Over the last few years, Gaston County has increasingly become a destination for outdoor recreation, with water sports like kayaking and paddle boarding gaining in popularity. In turn, the draw of the rivers is bringing more tourists and their dollars to the area’s towns. Recognizing this, the Gaston County Board of Commissioner officially designated about 13 miles of the South Fork Catawba River and 26 miles of the Catawba River as blueways under the Carolina Thread Trail Master Plan.
In fact, visitors spent more than $291 million in Gaston County in 2019, an increase of 5.6 percent over the previous year, according to a study prepared for Visit North Carolina by the U.S. Travel Association. As COVID-19 created lockdowns around the country in the spring and summer of 2020, many Americans sought places of natural refuge like the Thread Trail where they could exercise and recreate in the fresh air. The pandemic brought about a renewed interest in the great outdoors, which has had a sustained effect on the tourism industry in Gaston County.
According to Carolina Thread Trail Community Coordinator Ashton Lamb, the blueways in Gaston County highlight both the tourism and conservation benefits of rivers.
“Designating a river as a blueway has a huge economic benefit, and it’s recognizing the significance of these rivers to communities and businesses,” Lamb said. “It makes the rivers a larger draw not only inside Gaston County but outside of it as well. When you designate a blueway, from a conservation perspective, it’s putting a natural feature on the map in a different way. It adds an extra form of protection when development is being considered by town and county government councils because they’re also interested in promoting this area for visitor recreation.”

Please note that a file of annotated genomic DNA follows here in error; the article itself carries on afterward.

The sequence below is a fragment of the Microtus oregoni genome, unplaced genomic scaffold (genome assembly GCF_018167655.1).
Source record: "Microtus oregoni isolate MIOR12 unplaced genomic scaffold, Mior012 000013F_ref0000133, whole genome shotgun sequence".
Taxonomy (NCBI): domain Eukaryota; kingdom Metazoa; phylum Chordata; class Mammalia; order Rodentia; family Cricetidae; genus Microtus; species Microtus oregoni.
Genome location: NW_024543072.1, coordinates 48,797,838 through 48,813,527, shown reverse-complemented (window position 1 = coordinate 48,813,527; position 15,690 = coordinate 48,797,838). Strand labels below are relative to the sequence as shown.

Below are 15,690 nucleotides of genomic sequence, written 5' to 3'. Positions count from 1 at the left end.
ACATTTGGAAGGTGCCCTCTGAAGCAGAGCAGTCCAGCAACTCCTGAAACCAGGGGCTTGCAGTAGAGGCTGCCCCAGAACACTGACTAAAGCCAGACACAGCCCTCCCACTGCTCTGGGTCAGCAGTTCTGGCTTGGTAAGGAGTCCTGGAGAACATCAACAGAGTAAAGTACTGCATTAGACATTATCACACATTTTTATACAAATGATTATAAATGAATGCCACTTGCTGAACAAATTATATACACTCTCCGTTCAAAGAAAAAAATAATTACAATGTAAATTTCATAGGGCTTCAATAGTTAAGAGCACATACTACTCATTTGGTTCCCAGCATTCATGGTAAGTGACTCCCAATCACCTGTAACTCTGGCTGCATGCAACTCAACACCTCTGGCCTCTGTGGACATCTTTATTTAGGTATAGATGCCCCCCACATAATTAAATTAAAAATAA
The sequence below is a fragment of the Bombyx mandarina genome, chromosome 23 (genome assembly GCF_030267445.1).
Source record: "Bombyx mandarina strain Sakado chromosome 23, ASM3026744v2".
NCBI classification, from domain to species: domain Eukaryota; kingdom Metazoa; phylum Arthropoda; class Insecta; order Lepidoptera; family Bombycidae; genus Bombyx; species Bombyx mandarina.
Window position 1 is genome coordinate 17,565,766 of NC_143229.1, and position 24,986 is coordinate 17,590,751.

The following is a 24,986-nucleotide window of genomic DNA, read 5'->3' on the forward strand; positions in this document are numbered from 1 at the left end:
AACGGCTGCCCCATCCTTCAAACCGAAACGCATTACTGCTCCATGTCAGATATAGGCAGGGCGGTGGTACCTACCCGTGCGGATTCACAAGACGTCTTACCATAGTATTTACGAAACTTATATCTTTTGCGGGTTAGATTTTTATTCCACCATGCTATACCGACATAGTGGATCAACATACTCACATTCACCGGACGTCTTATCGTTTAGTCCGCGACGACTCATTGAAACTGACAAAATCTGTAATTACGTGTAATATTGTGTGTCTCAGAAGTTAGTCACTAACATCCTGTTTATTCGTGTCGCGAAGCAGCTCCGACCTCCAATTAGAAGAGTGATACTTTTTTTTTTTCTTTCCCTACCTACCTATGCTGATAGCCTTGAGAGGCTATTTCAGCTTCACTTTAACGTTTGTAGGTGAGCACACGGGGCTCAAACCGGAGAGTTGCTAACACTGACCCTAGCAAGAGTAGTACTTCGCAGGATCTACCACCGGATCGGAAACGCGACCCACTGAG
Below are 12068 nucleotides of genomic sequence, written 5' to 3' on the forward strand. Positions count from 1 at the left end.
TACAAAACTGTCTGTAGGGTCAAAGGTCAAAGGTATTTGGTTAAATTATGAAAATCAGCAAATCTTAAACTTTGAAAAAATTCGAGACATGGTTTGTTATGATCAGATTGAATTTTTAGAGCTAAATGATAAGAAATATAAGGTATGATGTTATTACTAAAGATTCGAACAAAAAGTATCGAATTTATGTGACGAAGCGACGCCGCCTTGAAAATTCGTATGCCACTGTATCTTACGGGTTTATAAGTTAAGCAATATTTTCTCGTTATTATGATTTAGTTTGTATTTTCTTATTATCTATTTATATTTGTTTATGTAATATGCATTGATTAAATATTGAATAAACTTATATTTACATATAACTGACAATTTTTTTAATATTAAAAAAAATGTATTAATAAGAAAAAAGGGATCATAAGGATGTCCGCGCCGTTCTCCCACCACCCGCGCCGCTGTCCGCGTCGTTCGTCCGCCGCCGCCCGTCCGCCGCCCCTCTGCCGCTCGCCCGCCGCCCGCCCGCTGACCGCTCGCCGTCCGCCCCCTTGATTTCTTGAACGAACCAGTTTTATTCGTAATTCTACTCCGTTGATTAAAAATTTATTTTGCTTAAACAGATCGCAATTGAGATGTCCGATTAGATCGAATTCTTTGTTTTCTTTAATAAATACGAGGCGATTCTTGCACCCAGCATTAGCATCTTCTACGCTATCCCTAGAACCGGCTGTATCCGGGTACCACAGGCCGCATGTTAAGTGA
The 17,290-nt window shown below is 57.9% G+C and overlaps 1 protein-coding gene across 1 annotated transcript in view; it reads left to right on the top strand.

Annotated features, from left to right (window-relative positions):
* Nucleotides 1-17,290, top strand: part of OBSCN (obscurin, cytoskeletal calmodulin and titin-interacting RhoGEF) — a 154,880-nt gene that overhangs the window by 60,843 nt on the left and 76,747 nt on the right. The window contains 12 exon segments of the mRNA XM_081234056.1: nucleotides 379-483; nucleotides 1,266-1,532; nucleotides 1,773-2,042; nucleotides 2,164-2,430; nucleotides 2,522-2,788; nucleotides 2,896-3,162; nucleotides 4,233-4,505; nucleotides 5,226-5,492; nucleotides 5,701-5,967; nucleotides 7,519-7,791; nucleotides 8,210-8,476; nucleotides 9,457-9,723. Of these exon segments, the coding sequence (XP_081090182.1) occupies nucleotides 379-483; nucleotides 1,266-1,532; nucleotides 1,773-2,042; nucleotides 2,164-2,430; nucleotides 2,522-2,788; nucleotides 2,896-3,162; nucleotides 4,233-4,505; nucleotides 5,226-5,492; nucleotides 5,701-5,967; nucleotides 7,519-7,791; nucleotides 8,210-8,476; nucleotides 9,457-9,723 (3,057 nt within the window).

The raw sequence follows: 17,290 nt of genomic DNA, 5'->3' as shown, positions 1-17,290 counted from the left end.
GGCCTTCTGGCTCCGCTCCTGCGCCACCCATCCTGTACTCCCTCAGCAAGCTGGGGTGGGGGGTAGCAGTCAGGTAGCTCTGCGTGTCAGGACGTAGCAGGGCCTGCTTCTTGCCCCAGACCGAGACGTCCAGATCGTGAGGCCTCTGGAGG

Michael Applegate, Executive Director for Gaston County Travel and Tourism, pointed to the opening of a Home2 Suites in Belmont and a Fairfield Inn & Suites in Mount Holly during COVID-19 as a sign that the county’s appeal is only growing. “The ownership groups were excited about the proximity to the river in both cases,” he said. “They know they’ll have more business during the weeks but more outdoor leisure travel on the weekends.”
Gaston County Director of Parks and Recreation Cathy Hart said the county is well aware of the increasing demand for outdoor recreational opportunities. “We currently have one park – South Fork River Park in Gastonia – where there is access to a blueway, but we are looking forward to adding some additional access points, particularly at George Poston Park, in the next two years. We’re working with other municipalities to get a greenway through there and then we will create blueway access right beside it that’ll be great for hiking and kayaking.”
She added that her department receives many calls each week about how people can best access the river. “County parks remained open during COVID-19, and people were hungry to get out of their house and step away from Netflix and streaming services and get outside,” Hart said.
Hart said Gaston County is eager to expand its restaurants and amenities. To that end, it is working on a strategic plan to make itself a destination for outdoor activities. But it intends to balance growth with conservation efforts, so the area’s natural beauty remains accessible to future generations.
Assistant Planning Director for the City of Mount Holly Brian DuPont said his community has been reinvigorated and revitalized by the fact that the greenway and blueway system is expanding now after 20 years of planning. “On the economic investment side, we’re seeing a lot of businesses wanting to come and locate adjacent to or in close proximity to the greenways and blueways,” he said. “They see what the community is invested in and they want to be part of it. There’s also been an uptick in tourism, groups renting out hotel rooms, more Airbnb rentals and more foot traffic in downtown Mount Holly where people can shop and grab dinner.”